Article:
A new variant is spreading, but leaders and workers alike appear too exhausted to face another health crisis. How to handle an issue no one wants to hear about.

The headlines are barely reaching the home pages of most websites. But they can sound unsettling: New variant is spreading quickly and may soon pick up speed . . .  A  “stealth” coronavirus is on the rise. . . Another wave is likely.

The new virus is known as variant BA.2, and studies show it’s 50% more contagious than Omicron. Some scientists believe it may be a deadlier variant too. Yet corporate experts agree that it would be highly difficult now to get employees and managers charged up to deal with any major health issue. Indeed, communicating any necessary steps may become the next big challenge at firms should the variant cause a surge in infections. “A lot of people will keep wearing a mask and do what they’re required to do, but they aren’t following the details anymore,” says Nathan Blain, global lead for People Cost Optimization at Korn Ferry. As he sees it, most employees would really prefer not to talk about COVID. Or think about it. Or hear about it. “Everybody’s tired,” Blain says.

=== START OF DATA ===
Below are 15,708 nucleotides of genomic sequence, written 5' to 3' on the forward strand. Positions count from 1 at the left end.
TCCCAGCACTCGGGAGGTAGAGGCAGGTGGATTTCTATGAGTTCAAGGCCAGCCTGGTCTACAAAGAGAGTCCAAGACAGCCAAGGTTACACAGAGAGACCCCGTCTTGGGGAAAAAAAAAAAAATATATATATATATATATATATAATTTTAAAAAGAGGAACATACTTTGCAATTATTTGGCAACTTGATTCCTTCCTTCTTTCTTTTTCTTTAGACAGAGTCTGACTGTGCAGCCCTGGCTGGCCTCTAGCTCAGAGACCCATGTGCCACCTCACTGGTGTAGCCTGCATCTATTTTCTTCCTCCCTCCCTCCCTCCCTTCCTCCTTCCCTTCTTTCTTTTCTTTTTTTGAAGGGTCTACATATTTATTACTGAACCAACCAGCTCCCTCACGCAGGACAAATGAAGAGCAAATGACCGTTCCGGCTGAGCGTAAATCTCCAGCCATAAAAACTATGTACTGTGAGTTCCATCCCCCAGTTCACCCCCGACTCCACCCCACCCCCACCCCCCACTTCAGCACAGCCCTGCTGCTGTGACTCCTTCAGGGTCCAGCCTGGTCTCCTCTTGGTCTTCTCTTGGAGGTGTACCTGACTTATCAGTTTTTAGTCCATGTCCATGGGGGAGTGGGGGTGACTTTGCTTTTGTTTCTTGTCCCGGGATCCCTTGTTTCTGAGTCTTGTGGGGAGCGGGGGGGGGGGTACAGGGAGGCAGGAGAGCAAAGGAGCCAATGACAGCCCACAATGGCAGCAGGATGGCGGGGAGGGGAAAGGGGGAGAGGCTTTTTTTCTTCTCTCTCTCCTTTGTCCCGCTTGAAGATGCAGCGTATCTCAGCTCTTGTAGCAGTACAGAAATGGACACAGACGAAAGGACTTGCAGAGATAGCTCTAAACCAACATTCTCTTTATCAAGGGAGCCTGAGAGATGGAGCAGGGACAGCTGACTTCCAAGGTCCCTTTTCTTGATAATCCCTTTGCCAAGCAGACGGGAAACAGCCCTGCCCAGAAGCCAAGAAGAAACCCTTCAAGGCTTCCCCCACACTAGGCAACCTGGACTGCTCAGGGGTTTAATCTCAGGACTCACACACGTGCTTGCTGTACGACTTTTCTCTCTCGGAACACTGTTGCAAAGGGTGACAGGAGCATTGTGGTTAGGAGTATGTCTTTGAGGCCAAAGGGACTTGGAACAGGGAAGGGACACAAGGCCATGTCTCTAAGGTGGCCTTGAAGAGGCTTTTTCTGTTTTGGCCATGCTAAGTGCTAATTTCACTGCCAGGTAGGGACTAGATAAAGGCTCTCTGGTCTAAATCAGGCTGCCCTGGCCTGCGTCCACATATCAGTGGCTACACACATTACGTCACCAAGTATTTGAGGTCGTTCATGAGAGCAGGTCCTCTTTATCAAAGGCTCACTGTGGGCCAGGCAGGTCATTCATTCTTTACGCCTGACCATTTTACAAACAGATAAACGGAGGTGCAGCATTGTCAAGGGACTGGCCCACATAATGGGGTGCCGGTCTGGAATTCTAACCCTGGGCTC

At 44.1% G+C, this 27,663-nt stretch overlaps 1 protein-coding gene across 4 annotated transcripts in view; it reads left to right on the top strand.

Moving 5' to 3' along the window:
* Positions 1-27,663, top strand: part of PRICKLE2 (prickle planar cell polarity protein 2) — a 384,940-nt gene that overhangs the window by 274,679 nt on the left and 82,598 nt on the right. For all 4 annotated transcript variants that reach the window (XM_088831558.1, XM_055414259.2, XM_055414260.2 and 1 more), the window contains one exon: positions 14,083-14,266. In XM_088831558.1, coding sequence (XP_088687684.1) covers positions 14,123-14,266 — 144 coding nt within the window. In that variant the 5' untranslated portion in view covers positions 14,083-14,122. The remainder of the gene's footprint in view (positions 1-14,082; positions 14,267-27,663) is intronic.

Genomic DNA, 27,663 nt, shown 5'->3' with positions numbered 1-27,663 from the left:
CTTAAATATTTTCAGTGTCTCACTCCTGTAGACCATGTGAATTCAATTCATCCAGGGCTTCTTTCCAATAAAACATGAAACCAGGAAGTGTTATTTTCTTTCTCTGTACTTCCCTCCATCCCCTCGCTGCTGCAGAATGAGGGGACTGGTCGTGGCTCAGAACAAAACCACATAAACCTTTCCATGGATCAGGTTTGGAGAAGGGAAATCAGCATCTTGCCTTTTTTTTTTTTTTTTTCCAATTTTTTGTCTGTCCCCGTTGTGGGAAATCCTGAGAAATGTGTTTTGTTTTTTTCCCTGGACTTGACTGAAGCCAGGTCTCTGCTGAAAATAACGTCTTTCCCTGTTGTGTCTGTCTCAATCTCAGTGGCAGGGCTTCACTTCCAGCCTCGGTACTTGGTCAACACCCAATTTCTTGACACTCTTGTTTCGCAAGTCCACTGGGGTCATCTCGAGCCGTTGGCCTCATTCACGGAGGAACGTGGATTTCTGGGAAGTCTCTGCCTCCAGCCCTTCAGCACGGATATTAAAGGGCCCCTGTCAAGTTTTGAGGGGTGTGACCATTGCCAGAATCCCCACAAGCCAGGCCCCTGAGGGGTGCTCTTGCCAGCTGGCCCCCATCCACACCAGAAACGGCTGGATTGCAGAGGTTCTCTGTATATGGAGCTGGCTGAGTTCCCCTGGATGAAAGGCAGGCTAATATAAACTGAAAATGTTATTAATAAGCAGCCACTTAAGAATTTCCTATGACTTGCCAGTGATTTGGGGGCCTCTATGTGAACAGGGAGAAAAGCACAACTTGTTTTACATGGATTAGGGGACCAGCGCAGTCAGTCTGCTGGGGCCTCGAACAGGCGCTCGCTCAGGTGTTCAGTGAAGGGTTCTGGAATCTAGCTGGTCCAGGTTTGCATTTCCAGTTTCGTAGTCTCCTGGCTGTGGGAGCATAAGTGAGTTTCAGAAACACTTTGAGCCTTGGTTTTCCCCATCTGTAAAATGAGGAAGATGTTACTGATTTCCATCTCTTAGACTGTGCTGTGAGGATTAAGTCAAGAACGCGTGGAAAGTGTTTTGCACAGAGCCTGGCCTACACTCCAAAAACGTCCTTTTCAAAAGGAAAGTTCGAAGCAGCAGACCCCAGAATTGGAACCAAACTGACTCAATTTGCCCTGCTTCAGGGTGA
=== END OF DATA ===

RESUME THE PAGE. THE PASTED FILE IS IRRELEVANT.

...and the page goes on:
To be sure, despite the scary prospect of the new variant, most experts believe it won’t create as large a wave as past ones, given vaccination rates and the immunity the public has developed. That said, experts say that updating is non-optional on matters of employee health. “Companies have an obligation to communicate,” says Ron Porter, senior client partner in Korn Ferry’s global human resources center of excellence. “If you don’t, you run the risk of being sued.”

Capturing people’s attention will be the challenge. Early in the pandemic, companies felt a responsibility to constantly inform employees about the pandemic. Information changed daily, with entire staffs following the announcements on their phones hourly. Lives were on the line. “Overcommunication was necessary to mitigate that fear,” says Angela Henry, sector leader for health systems and academic medicine at Korn Ferry. The key, says Henry, is to frame all information in terms of how it impacts the employee. “Get to the point quicker, and stop flooding in-boxes with everything else,” she says. “Then you have your audience’s attention.” This may require different notices targeted to different groups of employees—and fewer of them.

All of which is a major shift in pandemic communications tactics, though that’s appropriate given the new phase of the pandemic. “Employees just need to hear from you about what something means personally, for them,” says Greg Button, president of Global Healthcare Services at Korn Ferry. He suggests focusing on what’s changed, which is a good litmus test for employee interest. “The only way to get people’s attention is to talk about what’s different,” he says.